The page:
Eco-Justice Ministries  

Eco-Justice Notes
The E-mail Commentary from Eco-Justice Ministries

Snow Day!
distributed 2/3/12 - ©2012

Snow day!

Denver -- my home town -- has picked up about a foot of snow in the last 12 hours, and we may get an additional 6-10 inches through the day. Schools announced their closing last night, prompting the cheers of kids and the distress of parents. Many businesses are shuttered, countless meetings and events are cancelled, and travel of all kinds is snarled.

I'm writing this week's Eco-Justice Notes from home, so my musings -- about a major storm being an occasion to break away from our normal routines and perspectives -- does have a self-referential aspect. Hmmm.

A special weather-related note to our Denver-area friends:
Rev. Jim Deming, the minister for environmental justice of the national United Church of Christ was scheduled to be here this weekend for a variety of events, including a meeting on Monday morning that Eco-Justice Ministries was co-sponsoring. Jim's trip has been canceled because of the storm, so our session with him on Monday will not be held.

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There was a time when people all knew that the natural world was powerful, and that weather would often shape human activities. In fact, that has been the universal human condition until very recently.

  • Agriculture was almost completely dependent on timely and moderate precipitation. Crops frequently were devastated by drought or too much moisture.
  • Travel was on unpaved roads and footpaths, not superhighways or rails. Flying above and around storms was a wild dream.
  • Heat and cold were intense personal experiences. Only small sections in homes would be warmed in the winter, and even in those spaces 60 degrees would have been considered toasty. There was no relief from summer heat and humidity.

In today's technological, urban world, we easily forget those lessons. We start to think that we are in charge, all the time.

  • Crops are grown with irrigation that draws on deep wells and long-distance diversions. Toxic chemicals hold pests at bay. Global shipping networks provide reliable food supplies even in the face of localized failures. An amazing number of people really don't know that their food comes from farms.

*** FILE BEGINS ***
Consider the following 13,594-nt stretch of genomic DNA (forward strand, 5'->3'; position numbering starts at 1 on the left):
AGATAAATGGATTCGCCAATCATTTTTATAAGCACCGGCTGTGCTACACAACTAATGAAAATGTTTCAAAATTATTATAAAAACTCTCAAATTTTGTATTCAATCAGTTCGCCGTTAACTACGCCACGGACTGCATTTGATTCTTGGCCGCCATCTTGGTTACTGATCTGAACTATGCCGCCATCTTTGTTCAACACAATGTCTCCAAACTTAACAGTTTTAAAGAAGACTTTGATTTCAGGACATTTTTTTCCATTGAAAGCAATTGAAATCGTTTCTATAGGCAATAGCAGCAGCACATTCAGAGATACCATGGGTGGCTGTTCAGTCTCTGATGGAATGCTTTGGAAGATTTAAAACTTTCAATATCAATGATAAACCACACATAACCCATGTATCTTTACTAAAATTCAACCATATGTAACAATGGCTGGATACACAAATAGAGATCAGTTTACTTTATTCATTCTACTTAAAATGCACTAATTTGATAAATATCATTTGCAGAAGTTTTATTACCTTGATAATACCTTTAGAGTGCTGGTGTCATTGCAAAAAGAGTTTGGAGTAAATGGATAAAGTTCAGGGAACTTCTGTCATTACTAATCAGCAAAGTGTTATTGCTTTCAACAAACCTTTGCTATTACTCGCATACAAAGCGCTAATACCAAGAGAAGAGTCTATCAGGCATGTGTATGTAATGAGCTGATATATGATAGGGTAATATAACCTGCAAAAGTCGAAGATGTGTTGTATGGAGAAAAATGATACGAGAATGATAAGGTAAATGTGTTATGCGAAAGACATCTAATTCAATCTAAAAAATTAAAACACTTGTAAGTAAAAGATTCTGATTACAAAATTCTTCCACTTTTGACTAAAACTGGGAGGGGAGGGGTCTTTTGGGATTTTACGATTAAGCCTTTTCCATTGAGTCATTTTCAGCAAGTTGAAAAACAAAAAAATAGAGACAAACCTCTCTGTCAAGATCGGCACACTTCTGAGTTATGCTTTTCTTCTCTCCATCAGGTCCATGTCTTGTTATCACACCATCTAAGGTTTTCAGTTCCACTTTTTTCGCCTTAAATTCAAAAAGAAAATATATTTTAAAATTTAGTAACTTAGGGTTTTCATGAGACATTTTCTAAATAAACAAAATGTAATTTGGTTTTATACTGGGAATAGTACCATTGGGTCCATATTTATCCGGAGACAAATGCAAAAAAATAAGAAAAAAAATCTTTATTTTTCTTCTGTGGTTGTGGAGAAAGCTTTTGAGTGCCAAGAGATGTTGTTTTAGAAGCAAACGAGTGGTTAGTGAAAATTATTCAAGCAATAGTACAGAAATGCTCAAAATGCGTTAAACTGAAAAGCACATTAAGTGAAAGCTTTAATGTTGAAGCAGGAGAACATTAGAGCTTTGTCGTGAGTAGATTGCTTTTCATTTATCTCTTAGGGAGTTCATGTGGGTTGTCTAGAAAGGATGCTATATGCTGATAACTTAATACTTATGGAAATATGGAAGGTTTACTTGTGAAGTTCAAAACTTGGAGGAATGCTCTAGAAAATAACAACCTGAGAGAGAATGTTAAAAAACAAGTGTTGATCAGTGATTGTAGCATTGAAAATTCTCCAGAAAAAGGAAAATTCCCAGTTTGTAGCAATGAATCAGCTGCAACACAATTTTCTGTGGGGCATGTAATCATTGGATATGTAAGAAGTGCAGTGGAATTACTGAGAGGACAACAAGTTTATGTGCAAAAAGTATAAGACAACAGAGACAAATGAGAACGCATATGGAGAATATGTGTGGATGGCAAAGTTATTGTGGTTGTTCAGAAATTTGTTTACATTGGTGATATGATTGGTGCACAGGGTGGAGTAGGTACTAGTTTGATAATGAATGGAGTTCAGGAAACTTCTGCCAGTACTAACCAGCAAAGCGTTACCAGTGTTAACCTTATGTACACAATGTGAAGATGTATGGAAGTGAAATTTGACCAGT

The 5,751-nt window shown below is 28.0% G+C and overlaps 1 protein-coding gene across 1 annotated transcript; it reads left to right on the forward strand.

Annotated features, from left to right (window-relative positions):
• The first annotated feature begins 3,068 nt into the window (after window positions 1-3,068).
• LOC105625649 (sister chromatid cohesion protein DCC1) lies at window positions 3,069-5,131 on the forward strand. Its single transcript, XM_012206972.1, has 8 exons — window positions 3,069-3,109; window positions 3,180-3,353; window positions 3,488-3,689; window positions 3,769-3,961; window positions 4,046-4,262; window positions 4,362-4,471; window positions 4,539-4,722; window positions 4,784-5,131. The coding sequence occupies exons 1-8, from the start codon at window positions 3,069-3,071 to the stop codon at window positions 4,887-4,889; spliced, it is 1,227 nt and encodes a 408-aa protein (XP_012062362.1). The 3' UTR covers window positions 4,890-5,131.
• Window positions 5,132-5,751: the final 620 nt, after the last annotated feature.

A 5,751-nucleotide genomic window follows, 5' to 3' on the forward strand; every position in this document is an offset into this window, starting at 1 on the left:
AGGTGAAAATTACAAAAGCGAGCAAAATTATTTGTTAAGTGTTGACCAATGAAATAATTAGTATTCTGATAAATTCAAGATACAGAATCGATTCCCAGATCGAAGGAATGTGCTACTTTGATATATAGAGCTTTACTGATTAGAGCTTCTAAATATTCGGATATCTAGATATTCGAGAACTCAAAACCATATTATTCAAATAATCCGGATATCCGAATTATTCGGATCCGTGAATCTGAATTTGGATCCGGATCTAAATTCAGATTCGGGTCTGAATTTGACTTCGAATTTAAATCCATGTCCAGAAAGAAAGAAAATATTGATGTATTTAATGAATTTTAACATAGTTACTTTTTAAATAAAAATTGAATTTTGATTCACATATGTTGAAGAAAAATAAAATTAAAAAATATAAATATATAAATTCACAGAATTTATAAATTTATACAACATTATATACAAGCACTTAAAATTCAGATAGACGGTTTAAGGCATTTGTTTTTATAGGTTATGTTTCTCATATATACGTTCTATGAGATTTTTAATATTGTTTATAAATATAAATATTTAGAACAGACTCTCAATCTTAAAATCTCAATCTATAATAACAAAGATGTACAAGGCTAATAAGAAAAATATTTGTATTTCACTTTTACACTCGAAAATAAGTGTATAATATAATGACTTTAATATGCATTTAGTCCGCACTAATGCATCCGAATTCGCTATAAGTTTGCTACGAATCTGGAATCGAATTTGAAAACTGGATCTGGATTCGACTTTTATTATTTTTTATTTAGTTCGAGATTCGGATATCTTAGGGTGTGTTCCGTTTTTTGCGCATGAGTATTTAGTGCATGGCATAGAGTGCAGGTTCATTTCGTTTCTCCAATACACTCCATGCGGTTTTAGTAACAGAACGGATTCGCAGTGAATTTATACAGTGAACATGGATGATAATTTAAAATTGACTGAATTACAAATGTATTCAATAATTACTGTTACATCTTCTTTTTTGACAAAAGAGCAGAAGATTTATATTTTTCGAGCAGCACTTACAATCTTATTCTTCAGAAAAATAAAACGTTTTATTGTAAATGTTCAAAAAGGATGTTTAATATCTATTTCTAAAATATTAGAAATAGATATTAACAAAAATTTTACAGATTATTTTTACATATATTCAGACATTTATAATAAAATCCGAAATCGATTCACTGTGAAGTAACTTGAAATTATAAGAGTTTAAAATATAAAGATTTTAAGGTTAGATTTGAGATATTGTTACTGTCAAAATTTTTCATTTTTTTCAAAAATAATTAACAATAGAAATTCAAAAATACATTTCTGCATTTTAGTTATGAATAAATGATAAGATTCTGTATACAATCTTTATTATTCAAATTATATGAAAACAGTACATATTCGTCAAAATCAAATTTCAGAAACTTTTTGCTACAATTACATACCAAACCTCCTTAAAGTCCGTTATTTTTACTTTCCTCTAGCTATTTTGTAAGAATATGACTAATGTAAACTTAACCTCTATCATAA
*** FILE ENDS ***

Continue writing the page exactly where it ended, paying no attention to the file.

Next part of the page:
• We confidently make travel plans that previous generations would have considered outlandish, and then feel miffed if nature gets in the way of an on-time arrival.
  • Buildings are so climate controlled that our wardrobes may not mesh with the seasons. Sweaters are as common to deal with overly air conditioned summer days as they are for winter chill.

Our changed relationship with the weather is a powerful part of our culture's wide-spread disconnect from the natural world. Many of our friends and neighbors -- indeed, many of us -- don't understand how ecological systems work, and how much we depend on them. Our lives are so predictable and comfortable that we are oblivious to what is going on around us.

It takes a major snowstorm, or a hurricane, or an extended drought to open our eyes to the truth about God's creation. We are part of creation. We do not stand outside of it. We do not control it. Countless human generations knew that as a condition of their daily survival. Those who were careless or arrogant about nature suffered severe consequences, and they tended to remove themselves from the gene pool. We have forgotten that truth, and insulated ourselves from the consequences.

More than half of the people in the US are now unconcerned about the crisis of climate change. Part of that apathy is because they don't have any gut feeling at all about why global warming would cause a problem personally or for our society. Weather changes are a matter of conversation, or perhaps a temporary inconvenience. Rarely do we have a sense of the way heat and cold, rain and drought influence our lives and our livelihood.

We cannot make responsible decisions about our lives and about the direction of our society if we are ignorant and uncaring about nature. There is a desperate need for good environmental education in our schools and communities. (There are many agencies and trained educators who are eager to provide those lessons in Colorado, and across North America. I encourage you to support them, take part in their programs, and advocate for their good work!)

Our churches need to return often to themes about our place and purpose in creation. We have valuable and faithful teachings about humility, gratitude and relationships which connect us with the workings of the world. Religious communities can affirm the integrity and worth of all parts of creation, and help guide us into a renewed awareness of how closely we are tied to weather, climate and the complex web of life.

Today's blizzard in Colorado is a startling reminder that we're really not in control all the time. A "snow day" helps put things in context, and remind us of truths that we forget at our own peril.

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Five years ago, a major blizzard hit Denver just before Christmas. My Notes on that occasion pondered questions of the economic disparities that are revealed and accentuated by that sort of storm.


Peter Sawtell
Executive Director
Eco-Justice Ministries

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